Thursday, July 24, 2008

In Our Lovely Deseret

I thought it was high time I learned something about my pioneer ancestry. After all, I've lived in Utah for 14 years now. But I'm not from here. I'm from Michigan. And it wasn't until a year or two ago that I even found out I HAD pioneer ancestry. My mom laughed right out loud when I asked her if we had any pioneers in our family. Not only did I have pioneer ancestors, she told me, they settled the small town I live in now! Oops. That was my clue that it was time for me to do a little geneology. So two years went by and it's Pioneer Day 2008. I sat down today to read the incredibly detailed family/church history album my Uncle James wrote a few years back. Man, I can't believe the things I have read today. Some funny, some pleasantly suprising, some shocking, some downright ridiculous. It was only 160 years ago that my pioneer ancestors crossed the plains to Utah, but you'd think it was the Dark Ages by some of the things that happened to them. Here are a few of the fun and interesting things that caught my attention:

1) My great great great? grandmother Ann was a cradle robber. She got dissed by her fiance, headed west without him, and ended up marrying his younger brother, 8 years her junior. Sounds very soap opera-esque!

2) That husband, Willliam, was in the Mormon Battalion. I think that makes him kind of famous in Mormon history. I'm not really sure because I have no idea exactly what the Mormon Battalion is. I've heard of it, but I haven't read that far into my family history album yet. I'm skimming. Cut me some slack.

3) Ann traveled West in the company of future prophet and church president, John Taylor. I think that also qualifies me as having famous ancestors, right?

4) Ann and William were Manx. That means that their cats didn't have tails. Also that they came from the Isle of Man.

5) William's father, John, lived just up the block from Brigham Young and James Taylor in Nauvoo. They must have had awesome block parties. Although maybe a bit preachy.

6) This is one of the ones that kills me. It's 70 years after America was established as a nation with a very intelligent, well-writen, civilized constitution. But in the 1840's there were random militias roaming the countryside deciding what to make everyone do or not do. In this instance, one of them showed up in Nauvoo and told everyone Mormon to leave and kicked out anyone who sympathized with Mormons as well. Can you imagine?? Hello, this is AMERICA. We are a DEMOCRACY. You can't just show up and tell everyone else what to do because you have more guns than they do. Ok, unless you live in East Compton and wear red, yo. But otherwise, we have LAWS and RULES, people. So of course the Mormons appealed to the governor. But he was down with the gangstas too, evidently, because he pretty much gave them the thumbs up. Nice. Great job, America.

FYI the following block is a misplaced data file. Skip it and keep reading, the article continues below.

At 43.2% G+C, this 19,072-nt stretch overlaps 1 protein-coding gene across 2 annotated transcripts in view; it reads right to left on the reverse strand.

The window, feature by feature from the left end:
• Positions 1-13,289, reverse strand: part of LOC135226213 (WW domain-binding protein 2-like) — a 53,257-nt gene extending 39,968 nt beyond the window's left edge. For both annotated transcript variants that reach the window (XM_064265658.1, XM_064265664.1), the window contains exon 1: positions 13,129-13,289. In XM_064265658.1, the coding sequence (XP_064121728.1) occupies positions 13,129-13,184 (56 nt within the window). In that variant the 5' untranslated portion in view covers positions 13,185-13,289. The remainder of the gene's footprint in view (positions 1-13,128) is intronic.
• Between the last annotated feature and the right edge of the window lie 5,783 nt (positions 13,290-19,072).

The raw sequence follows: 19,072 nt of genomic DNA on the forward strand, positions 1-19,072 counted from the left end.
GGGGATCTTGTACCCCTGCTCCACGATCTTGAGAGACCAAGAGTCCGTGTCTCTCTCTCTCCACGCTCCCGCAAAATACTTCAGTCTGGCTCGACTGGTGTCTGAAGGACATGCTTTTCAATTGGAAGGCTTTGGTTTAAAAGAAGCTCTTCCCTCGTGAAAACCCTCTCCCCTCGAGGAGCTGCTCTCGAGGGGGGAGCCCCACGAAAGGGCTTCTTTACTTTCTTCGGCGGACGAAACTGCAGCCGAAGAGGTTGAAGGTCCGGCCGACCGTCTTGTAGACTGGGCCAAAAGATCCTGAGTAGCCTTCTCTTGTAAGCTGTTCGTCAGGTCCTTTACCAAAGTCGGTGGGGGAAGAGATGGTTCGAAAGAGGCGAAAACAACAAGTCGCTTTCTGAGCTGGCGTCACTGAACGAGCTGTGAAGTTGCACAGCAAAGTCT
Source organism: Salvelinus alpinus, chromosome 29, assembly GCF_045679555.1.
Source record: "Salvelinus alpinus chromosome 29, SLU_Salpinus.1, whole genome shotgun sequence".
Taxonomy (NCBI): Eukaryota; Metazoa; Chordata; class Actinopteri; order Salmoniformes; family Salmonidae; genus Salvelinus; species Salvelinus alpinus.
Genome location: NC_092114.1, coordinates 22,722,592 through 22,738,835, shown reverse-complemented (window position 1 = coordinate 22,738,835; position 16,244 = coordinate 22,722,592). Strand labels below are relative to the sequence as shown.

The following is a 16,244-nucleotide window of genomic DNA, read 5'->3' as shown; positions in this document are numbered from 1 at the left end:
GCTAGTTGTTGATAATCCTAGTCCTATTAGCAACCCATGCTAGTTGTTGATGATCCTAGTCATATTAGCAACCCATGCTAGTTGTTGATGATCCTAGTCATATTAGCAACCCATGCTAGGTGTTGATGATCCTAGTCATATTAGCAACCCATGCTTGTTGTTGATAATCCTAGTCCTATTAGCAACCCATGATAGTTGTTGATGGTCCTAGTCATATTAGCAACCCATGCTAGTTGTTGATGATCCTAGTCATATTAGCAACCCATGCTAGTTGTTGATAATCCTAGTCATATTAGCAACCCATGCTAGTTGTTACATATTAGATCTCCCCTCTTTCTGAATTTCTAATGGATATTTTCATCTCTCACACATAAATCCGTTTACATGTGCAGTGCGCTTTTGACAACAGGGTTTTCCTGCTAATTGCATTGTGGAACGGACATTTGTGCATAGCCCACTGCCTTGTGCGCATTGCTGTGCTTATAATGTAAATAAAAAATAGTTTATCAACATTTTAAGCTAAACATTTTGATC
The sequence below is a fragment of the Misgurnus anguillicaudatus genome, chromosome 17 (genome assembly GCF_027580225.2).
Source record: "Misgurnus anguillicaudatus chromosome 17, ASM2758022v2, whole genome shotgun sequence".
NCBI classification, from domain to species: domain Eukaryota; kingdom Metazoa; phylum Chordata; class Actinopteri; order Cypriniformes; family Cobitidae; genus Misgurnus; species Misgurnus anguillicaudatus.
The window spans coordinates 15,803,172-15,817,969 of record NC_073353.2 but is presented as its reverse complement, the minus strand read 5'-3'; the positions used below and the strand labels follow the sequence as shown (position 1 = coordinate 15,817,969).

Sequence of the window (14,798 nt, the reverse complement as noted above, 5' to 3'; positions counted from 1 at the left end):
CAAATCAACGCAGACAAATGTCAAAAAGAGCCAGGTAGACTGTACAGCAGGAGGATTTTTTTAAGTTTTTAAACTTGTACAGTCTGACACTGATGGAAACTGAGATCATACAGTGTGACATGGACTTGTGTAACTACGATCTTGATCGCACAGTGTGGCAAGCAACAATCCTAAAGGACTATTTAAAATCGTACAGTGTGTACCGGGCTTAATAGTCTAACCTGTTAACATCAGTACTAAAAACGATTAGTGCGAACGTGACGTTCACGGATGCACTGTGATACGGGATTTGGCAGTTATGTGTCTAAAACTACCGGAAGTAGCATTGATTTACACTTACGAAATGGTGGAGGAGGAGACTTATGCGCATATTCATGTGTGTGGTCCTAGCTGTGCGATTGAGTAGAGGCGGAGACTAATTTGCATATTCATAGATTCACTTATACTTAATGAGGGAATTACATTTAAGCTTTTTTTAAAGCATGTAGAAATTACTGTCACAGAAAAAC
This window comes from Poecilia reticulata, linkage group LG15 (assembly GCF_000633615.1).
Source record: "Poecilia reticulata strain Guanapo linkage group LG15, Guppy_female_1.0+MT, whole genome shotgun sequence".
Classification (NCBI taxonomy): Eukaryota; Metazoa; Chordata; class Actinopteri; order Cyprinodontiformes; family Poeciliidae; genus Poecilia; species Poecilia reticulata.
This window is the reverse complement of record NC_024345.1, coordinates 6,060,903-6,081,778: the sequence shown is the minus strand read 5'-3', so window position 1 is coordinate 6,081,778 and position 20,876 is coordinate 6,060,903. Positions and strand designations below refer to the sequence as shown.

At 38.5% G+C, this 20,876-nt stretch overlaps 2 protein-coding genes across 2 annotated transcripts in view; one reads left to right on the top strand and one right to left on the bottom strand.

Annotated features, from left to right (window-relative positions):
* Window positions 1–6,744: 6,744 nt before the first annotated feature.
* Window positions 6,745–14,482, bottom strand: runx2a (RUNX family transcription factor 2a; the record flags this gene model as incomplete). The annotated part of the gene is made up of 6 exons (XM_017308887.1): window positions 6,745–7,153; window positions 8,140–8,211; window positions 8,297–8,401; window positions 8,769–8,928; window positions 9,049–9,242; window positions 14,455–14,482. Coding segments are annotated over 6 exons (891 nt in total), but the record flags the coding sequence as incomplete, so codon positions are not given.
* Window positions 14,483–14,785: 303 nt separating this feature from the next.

7) When Ann arrived in Salt Lake with one of the first big groups of Pioneers in October of 1847, there was no food. I really had to think about that one. NO FOOD. And no way to get food. No stores, no farms, no internet, no neighbors to borrow from. There was just NO FOOD. I can't imagine the faith those people must have had to arrive in a completely barren land, in the fall with no chance of planting, no one to help them, most of the country hating their guts, and only the food left in their wagons after 4 months of traveling to sustain them until help could come. Now that is FAITH. In light of that, it seems I might be able to go out and get some more food storage this week and quit complaining about how hard it is on me to store all this stuff I might never eat.

8) One of Ann's travel mates, Isabella Horne, wrote in her journal that when they arrived in the Salt Lake Valley and began building their two room house inside the fort set up by the earlier group, they installed two windows they had brought with them from Back East. Again it struck me how crazy it must have been to live in a time and place where, if you wanted to be able to see outside your house, you had to carry windows with you for thousands of miles across bumpy ground in a hand-made wagon and hope they didn't break before you got there. Wild.

9) There were 5 laws set up on the books at this time in SLC. One of the five was a law against standing around doing nothing. The punishment? Lashings. Good thing that one has been taken off the books! Ouchie.

10) A tribe of nearby Indians made friends with the Mormons after John Taylor healed their chief's son. In return, the Indians shared some flavorful ground meal with the Mormon settlers. John's wife learned to make bread and cakes with it. Eventually, John Taylor went to find out where the Indians got the meal from. Turns out it was ground up roasted crickets. YUM! I'm guessing he didn't share the source of the meal with his wife.

11) William was at Sutter's Mill in California in 1848-49 when gold was discovered. He was able to collect enough gold to set himself up fairly well when he made it back to Utah. Maybe that's where my sister's fondness for gold comes from. It's genetic.